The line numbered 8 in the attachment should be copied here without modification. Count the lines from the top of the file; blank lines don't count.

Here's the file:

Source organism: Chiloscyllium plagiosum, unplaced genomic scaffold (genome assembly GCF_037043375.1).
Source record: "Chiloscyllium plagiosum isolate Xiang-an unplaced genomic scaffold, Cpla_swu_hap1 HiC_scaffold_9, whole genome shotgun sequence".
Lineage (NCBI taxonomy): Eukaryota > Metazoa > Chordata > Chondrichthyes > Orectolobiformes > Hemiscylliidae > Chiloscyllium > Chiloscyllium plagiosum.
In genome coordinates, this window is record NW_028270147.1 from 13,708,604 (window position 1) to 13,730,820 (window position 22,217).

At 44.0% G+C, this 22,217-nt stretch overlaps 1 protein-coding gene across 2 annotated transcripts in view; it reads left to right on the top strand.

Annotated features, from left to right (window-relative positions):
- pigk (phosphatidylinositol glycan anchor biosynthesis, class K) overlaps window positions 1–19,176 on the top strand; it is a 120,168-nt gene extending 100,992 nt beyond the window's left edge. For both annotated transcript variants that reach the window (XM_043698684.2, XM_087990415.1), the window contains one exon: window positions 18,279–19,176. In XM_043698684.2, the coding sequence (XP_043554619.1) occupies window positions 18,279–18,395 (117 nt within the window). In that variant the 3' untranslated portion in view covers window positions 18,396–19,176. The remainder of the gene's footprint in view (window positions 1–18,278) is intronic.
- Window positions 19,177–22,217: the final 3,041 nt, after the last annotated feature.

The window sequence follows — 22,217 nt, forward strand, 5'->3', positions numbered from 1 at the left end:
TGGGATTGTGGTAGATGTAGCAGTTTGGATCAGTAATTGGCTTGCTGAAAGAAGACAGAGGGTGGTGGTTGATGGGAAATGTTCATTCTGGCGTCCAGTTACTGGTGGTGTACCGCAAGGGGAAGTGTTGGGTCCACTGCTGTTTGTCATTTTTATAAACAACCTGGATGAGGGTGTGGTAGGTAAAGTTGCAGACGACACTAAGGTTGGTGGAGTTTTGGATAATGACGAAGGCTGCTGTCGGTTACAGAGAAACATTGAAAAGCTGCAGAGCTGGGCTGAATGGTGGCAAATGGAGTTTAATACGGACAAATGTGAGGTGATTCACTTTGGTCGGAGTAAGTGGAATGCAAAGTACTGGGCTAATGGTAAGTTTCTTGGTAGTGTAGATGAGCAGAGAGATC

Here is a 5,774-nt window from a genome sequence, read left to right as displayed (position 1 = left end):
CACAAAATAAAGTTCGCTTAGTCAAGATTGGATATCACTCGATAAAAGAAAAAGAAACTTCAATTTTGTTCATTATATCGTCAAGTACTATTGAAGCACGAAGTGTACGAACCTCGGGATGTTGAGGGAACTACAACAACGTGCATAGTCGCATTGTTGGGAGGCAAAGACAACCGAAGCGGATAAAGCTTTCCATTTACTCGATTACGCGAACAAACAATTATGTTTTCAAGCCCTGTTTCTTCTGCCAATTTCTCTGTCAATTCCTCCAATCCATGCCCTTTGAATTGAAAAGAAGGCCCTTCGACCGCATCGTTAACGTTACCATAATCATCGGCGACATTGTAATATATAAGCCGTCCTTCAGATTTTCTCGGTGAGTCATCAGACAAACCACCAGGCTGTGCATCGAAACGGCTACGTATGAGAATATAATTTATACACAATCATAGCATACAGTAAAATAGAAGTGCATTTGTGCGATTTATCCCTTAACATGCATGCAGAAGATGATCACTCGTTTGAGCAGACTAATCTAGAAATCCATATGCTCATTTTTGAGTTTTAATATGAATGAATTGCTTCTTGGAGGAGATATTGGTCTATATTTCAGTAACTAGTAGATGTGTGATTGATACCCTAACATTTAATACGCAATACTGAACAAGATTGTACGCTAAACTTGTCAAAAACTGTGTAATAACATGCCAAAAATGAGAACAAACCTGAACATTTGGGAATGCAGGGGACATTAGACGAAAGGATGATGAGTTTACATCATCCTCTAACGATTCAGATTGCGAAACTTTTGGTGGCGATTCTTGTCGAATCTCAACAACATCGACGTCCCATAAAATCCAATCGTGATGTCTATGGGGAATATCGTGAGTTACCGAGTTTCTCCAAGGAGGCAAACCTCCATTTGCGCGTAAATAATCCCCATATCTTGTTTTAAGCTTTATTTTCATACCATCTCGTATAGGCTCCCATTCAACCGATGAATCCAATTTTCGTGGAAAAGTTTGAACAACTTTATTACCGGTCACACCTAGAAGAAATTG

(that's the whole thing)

- Window positions 19,177–22,217: the final 3,041 nt, after the last annotated feature.